So can I ask you all what you think of my ideas for modifying a basic recipe for German Choco. cake and ask for your ideas as well? Celebration is July 18.

    (1) I was thinking of using a dark chocolate cake mix. (2) Also trying four levels (round). (3)Adding a lot more pecans and a little more coconut. (4) Adding a little rum to filling. (5) Adding a little heat and Tumeric and maybe chopped candied ginger.

    What say you? Too much? Maybe serve with Rum Raisin ice cream and a good coffee. Thanks for any ideas.

    He is going to be 48 so I thought I would put four very tall white candles and one little candle in the middle, the center will be maybe red (rep those eight years).

    Happy weekend…


    • Still standing July 9, 2017 at 7:56 pm - Reply

      Bejah, you are too funny. First, the cake. Don’t do dark chocolate or turmeric or ginger. That could be a taste challenger, especially for a man. I make mine from scratch, but if not, buy a German chocolate cake mix. The cake is traditionally three layers. If you use a cake mix, make your own filling. Grab one off the internet, Kraft has a good one. Here is the secret. Make 2x the recipe. You don’t completely frost a German chocolate cake. Just put filling in between each layer and on top. It is well worth the effort. Canned frosting not very good. I toast my pecans for added flavor. Yum, I haven’t made one in several years, but now I need to find an occasion to make one.

      Now, on the access to journals. The Annuls of Surgery has some articles that are open access ( free) but some of the articles are for purchase. You can look up an article in the table of contents of the issue. At the bottom will be a tab for free or to purchase. If the article you want is not open access, you can go to any library of a state university or larger library system and request the article. They have reciprocal agreements among library systems. They may have to request permission from another library system. . You may have to pay to print a copy. These articles are copyrighted material, so it is not something you can repost here in entirety. Always credit the authors if you want to quote or paraphrase the article. Sometimes, you can request a copy from the author. There are generally more than one principle investigators , but one will be named the corresponding author. However, generally, they will provide a copy to other researchers or people doing graduate work. If you cant get access, let me know the article specifics and I will try to get it for you.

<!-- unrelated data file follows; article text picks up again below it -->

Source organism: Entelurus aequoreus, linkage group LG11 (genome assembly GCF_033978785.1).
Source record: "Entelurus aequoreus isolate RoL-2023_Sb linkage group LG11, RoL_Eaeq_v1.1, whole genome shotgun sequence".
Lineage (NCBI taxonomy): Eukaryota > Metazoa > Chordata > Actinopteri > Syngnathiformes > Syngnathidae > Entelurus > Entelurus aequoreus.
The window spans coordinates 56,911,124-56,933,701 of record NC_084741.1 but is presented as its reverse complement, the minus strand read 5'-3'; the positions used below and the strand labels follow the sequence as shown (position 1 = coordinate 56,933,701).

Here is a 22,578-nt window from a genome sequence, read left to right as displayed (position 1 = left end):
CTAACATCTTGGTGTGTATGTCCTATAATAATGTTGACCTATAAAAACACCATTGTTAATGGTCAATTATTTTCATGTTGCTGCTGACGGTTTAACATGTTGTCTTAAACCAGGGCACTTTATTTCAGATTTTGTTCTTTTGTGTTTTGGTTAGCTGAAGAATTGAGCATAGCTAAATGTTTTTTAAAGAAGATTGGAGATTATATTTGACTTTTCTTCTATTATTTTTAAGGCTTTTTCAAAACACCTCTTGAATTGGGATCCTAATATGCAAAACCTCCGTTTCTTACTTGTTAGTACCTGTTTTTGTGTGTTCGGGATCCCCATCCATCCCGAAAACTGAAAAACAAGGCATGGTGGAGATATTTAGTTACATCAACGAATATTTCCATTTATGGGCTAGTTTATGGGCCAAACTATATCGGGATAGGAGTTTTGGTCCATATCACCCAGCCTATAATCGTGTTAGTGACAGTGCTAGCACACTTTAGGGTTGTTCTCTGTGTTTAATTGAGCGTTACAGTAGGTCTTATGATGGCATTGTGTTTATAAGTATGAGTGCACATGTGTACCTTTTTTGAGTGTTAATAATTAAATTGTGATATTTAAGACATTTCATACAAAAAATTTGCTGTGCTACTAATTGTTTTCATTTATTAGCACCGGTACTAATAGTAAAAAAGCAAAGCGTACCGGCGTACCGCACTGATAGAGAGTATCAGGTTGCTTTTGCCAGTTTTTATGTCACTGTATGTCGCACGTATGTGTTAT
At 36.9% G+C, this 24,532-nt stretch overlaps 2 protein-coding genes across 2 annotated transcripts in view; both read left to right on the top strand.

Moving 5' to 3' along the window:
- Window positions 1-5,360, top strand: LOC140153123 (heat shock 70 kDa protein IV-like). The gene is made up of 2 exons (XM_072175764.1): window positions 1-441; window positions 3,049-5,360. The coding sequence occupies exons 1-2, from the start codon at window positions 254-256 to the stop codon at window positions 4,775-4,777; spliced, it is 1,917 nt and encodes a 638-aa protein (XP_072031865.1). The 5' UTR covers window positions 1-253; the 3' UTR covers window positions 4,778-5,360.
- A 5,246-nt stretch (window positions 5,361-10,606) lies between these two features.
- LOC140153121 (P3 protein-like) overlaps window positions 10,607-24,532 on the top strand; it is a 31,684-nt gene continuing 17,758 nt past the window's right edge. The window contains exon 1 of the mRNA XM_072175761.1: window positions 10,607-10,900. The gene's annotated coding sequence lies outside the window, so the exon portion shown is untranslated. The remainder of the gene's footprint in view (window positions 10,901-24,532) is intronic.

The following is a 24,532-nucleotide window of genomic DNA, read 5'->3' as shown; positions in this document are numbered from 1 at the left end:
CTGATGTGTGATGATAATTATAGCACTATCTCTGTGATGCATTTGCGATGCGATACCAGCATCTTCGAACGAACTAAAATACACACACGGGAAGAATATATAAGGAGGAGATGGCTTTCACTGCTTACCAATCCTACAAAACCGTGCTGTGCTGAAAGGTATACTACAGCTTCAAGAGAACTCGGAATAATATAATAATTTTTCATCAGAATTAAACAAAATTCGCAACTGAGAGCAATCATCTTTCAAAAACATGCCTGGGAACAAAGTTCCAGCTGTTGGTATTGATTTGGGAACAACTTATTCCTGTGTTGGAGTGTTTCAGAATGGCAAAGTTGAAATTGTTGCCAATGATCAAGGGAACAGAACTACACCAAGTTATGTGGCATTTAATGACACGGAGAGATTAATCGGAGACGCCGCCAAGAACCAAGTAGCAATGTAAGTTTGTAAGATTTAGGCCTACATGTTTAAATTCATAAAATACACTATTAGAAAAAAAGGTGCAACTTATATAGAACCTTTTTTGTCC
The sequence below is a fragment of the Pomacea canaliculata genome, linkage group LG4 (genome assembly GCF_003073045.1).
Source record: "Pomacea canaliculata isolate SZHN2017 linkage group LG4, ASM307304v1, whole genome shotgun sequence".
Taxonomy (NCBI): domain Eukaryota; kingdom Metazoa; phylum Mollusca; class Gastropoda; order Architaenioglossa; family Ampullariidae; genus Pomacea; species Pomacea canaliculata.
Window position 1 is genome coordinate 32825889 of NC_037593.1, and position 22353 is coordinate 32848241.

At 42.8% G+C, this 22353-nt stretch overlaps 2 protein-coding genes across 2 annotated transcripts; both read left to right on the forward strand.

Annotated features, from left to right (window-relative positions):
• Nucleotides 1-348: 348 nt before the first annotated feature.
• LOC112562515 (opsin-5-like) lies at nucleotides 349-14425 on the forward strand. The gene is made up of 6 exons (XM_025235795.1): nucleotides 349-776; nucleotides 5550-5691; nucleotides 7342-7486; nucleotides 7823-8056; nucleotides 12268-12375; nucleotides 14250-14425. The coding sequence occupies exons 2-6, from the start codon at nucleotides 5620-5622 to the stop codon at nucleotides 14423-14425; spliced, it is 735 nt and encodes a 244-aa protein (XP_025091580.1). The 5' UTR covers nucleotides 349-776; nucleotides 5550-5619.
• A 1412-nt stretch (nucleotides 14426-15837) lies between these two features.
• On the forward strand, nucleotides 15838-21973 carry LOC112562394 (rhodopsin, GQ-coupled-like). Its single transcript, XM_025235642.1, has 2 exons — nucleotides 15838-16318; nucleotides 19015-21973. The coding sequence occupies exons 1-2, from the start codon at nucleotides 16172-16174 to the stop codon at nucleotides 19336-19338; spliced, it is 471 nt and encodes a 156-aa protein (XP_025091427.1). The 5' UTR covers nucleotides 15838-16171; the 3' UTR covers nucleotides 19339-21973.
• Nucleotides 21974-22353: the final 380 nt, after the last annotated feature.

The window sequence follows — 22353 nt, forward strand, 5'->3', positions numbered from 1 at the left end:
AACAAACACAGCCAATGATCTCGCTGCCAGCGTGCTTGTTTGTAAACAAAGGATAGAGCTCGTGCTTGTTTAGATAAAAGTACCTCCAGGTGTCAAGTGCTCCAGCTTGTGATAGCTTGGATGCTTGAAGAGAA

• Jane Akre July 10, 2017 at 1:38 pm - Reply

        BTW _ I got the Zimmern article and am writing on it… hoping to interview Dr. Zimmern.

    • Still Standing July 10, 2017 at 9:11 am - Reply

      By the way, Bejah. My family puts five candles on a birthday cake once they get over twenty one. They represent health, wealth, happiness, long life and a wish.

  10. Bejah Blue July 11, 2017 at 1:24 pm - Reply

    Dear people, I was not sure if we all knew about this, about what Dr. Margolis did, but he has, I think many of us would agree, become more of a friend to our community with each year that passes. He was even willing to try commuting by train from home to his office when I told him about my wonderful experiences on the bay area commuter trains. This is pulled from the website written by a sister to us who calls her site Slingthemesh. It is I think an Aussie site. We should do more to keep in touch with women in other nations. Maybe by doing so we could get the attention of the United Nations and other relevant international organizations.


    In the USA more than 100,000 lawsuits have been filed from women who have suffered permanent disabilities .

    Leading American surgeon Tom Margolis felt so strongly about the TVT product that he wrote to Scottish Parliament urging them to ban the operation, saying the use of the mesh : “Must stop immediately. The complications from this defective surgical theory and defective material far outweigh the potential benefits.”Read the letter: (See website for the letter)